Do law enforcement officers have the same rights as civilian employees when they become pregnant? The question will be before the International Association of Chiefs of Police (IACP) this week as representatives from National Center for Women and Policing and the IACP’s own Diversity Coordinating Panel nudge the chiefs into action with a “model policy” they hope will end the vast disparities in treatment.
For women who work in law enforcement, the change is long overdue.
More than 30 years after the federal Pregnancy Discrimination Act made discrimination against pregnant workers illegal, law enforcement agencies are still caught in a “damned if you do, damned if you don't” dilemma. Female law enforcement officers from Minnesota to Massachusetts are battling management to stave off mandatory duty restriction, extended unpaid leave, and loss of seniority when they become pregnant.
But for law enforcement departments, the lack of clear policy guidelines has complicated treatment. In June, for example, three female Oklahoma corrections officers who charged discrimination after being placed on restricted duty in 2007 when they informed their superiors of their pregnancy were upheld in a Justice Department ruling. But in Suffolk County, New York, the case of a pregnant park police officer who was denied restricted duty in 2007 and forced to take unpaid leave was just decided in the officer's favor.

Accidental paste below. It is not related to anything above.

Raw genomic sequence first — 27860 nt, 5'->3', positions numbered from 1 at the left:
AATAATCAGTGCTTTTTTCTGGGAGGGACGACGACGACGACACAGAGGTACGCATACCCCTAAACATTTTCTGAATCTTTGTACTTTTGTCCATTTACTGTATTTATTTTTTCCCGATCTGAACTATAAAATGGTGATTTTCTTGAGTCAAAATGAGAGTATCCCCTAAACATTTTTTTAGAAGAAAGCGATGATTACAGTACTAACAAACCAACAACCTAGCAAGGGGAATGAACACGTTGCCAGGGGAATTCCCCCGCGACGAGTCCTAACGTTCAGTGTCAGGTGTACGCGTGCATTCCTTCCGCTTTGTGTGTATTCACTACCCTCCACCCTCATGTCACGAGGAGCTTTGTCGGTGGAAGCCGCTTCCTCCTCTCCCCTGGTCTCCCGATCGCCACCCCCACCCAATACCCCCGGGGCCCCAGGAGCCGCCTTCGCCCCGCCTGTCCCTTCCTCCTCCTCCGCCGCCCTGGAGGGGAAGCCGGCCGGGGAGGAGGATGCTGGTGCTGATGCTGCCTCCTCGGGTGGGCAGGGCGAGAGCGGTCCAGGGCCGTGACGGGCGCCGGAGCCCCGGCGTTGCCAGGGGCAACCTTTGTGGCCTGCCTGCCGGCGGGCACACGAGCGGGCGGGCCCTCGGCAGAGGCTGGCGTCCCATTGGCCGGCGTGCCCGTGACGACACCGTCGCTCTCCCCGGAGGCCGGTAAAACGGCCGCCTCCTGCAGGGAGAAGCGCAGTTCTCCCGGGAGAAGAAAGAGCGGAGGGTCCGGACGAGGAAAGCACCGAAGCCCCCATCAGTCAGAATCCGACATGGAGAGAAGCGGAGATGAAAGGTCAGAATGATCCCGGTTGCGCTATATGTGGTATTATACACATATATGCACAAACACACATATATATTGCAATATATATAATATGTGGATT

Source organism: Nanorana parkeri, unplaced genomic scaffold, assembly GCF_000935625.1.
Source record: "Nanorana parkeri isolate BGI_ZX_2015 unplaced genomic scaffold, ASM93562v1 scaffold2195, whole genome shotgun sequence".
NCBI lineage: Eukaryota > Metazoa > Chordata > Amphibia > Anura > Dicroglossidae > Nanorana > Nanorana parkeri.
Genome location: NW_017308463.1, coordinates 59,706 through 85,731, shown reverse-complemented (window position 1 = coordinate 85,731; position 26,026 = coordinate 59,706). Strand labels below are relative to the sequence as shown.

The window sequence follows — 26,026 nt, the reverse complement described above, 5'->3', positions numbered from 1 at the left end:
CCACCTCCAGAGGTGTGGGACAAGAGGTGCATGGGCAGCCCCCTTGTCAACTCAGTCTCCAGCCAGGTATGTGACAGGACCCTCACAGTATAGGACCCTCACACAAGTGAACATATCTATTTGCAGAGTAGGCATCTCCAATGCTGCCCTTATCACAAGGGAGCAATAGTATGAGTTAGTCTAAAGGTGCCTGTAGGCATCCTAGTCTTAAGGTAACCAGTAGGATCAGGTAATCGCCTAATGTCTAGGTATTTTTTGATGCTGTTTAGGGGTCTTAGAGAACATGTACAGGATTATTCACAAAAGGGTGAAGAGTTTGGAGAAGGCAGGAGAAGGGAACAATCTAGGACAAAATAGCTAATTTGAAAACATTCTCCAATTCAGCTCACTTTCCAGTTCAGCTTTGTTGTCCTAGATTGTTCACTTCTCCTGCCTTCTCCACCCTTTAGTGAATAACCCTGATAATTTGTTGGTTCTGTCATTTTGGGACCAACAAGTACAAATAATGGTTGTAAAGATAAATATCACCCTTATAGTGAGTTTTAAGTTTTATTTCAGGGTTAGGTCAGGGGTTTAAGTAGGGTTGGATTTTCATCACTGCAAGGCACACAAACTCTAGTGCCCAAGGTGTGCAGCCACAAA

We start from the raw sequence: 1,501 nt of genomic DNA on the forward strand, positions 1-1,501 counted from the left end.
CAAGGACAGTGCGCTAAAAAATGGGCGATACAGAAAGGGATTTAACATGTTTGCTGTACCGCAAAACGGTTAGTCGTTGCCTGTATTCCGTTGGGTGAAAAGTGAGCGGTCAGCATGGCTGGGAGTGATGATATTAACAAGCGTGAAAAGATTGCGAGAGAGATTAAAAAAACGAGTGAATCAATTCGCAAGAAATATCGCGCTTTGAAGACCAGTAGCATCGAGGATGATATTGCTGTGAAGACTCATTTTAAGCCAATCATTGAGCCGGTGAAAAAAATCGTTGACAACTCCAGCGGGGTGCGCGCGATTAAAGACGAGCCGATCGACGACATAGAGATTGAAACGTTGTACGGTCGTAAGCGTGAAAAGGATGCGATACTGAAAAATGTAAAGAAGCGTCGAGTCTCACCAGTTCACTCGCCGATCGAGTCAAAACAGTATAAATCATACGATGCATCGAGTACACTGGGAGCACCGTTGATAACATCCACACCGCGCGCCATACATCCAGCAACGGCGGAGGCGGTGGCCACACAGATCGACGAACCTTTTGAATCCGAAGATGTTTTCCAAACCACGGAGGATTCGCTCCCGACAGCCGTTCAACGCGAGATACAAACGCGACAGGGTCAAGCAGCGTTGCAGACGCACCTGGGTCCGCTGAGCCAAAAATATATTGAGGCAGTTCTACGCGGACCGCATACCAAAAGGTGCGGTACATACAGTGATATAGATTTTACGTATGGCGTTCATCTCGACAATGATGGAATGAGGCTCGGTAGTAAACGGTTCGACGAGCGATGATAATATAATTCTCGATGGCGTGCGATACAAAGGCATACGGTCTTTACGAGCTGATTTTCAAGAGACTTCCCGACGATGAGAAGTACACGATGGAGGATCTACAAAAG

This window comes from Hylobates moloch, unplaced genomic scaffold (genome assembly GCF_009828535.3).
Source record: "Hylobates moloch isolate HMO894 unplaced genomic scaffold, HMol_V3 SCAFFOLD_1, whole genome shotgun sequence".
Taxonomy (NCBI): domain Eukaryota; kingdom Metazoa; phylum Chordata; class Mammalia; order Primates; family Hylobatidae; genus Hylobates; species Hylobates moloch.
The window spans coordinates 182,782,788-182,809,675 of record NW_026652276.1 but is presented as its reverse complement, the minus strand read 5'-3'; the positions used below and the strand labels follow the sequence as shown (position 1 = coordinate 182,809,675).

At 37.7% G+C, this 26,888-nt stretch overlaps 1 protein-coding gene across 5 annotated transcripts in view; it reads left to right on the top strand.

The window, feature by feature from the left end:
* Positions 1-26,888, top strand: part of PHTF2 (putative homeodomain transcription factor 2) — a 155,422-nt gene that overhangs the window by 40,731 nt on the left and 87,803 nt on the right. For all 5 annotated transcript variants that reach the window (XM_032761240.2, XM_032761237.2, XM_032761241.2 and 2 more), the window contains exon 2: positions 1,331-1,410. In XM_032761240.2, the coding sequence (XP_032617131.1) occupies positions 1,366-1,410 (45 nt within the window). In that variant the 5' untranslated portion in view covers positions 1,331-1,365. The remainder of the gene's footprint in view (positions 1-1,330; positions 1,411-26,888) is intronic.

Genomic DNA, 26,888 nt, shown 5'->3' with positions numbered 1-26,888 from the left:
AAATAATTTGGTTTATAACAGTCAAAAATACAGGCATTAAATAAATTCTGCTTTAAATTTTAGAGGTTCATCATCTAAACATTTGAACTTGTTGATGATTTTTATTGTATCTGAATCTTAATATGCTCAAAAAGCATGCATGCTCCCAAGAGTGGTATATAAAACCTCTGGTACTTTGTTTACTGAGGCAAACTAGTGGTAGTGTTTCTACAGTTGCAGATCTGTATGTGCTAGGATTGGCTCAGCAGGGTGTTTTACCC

“It's kind of sad that in 2009 we're not further along,” says Col. Deborah Campbell of the New York State Police and a member of the National Center for Women and Policing’s advisory board. “The IACP has a model policy on everything – except pregnancy.”
Campbell and her colleagues are proposing that departments view pregnancy as a “continuum.” Under their model, officers would move from patrol work in the first trimester to so-called “light duty” as the pregnancy progresses.
The key to the proposed policy is that mandatory “equal treatment” policies must be refined to take into account the special circumstances of female biology.